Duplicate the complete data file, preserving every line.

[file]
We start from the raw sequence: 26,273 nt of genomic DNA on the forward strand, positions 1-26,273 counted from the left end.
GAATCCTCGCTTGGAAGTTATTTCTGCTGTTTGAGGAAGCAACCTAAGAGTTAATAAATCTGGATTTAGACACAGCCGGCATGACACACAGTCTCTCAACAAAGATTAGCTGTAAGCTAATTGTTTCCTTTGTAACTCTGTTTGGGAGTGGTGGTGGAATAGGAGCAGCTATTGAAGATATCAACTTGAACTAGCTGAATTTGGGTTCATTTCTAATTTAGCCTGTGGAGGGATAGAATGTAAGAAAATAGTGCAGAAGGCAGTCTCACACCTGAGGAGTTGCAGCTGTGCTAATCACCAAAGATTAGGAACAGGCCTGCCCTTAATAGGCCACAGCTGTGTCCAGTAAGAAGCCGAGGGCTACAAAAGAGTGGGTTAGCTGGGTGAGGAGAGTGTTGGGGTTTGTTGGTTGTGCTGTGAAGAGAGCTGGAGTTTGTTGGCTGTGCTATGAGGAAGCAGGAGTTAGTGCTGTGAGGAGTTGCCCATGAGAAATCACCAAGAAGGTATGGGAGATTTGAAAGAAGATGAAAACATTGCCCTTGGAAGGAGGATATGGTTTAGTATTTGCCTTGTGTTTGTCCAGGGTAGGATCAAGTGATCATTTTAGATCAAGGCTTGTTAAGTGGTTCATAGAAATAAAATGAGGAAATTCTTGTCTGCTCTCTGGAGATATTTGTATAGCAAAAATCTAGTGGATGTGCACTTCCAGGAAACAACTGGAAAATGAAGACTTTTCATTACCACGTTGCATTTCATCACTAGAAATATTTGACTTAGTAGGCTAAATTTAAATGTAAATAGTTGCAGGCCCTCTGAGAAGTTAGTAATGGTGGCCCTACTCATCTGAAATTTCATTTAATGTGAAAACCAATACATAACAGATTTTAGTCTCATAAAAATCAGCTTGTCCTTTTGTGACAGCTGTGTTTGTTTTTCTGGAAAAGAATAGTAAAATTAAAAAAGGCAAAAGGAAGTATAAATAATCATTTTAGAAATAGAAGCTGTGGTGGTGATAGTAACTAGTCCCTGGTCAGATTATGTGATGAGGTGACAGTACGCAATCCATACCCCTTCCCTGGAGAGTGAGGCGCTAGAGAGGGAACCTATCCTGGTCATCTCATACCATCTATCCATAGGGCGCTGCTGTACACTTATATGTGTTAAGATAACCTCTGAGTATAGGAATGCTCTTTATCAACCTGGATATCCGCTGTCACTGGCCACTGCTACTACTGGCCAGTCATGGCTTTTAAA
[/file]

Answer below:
We start from the raw sequence: 26,273 nt of genomic DNA on the forward strand, positions 1-26,273 counted from the left end.
GAATCCTCGCTTGGAAGTTATTTCTGCTGTTTGAGGAAGCAACCTAAGAGTTAATAAATCTGGATTTAGACACAGCCGGCATGACACACAGTCTCTCAACAAAGATTAGCTGTAAGCTAATTGTTTCCTTTGTAACTCTGTTTGGGAGTGGTGGTGGAATAGGAGCAGCTATTGAAGATATCAACTTGAACTAGCTGAATTTGGGTTCATTTCTAATTTAGCCTGTGGAGGGATAGAATGTAAGAAAATAGTGCAGAAGGCAGTCTCACACCTGAGGAGTTGCAGCTGTGCTAATCACCAAAGATTAGGAACAGGCCTGCCCTTAATAGGCCACAGCTGTGTCCAGTAAGAAGCCGAGGGCTACAAAAGAGTGGGTTAGCTGGGTGAGGAGAGTGTTGGGGTTTGTTGGTTGTGCTGTGAAGAGAGCTGGAGTTTGTTGGCTGTGCTATGAGGAAGCAGGAGTTAGTGCTGTGAGGAGTTGCCCATGAGAAATCACCAAGAAGGTATGGGAGATTTGAAAGAAGATGAAAACATTGCCCTTGGAAGGAGGATATGGTTTAGTATTTGCCTTGTGTTTGTCCAGGGTAGGATCAAGTGATCATTTTAGATCAAGGCTTGTTAAGTGGTTCATAGAAATAAAATGAGGAAATTCTTGTCTGCTCTCTGGAGATATTTGTATAGCAAAAATCTAGTGGATGTGCACTTCCAGGAAACAACTGGAAAATGAAGACTTTTCATTACCACGTTGCATTTCATCACTAGAAATATTTGACTTAGTAGGCTAAATTTAAATGTAAATAGTTGCAGGCCCTCTGAGAAGTTAGTAATGGTGGCCCTACTCATCTGAAATTTCATTTAATGTGAAAACCAATACATAACAGATTTTAGTCTCATAAAAATCAGCTTGTCCTTTTGTGACAGCTGTGTTTGTTTTTCTGGAAAAGAATAGTAAAATTAAAAAAGGCAAAAGGAAGTATAAATAATCATTTTAGAAATAGAAGCTGTGGTGGTGATAGTAACTAGTCCCTGGTCAGATTATGTGATGAGGTGACAGTACGCAATCCATACCCCTTCCCTGGAGAGTGAGGCGCTAGAGAGGGAACCTATCCTGGTCATCTCATACCATCTATCCATAGGGCGCTGCTGTACACTTATATGTGTTAAGATAACCTCTGAGTATAGGAATGCTCTTTATCAACCTGGATATCCGCTGTCACTGGCCACTGCTACTACTGGCCAGTCATGGCTTTTAAA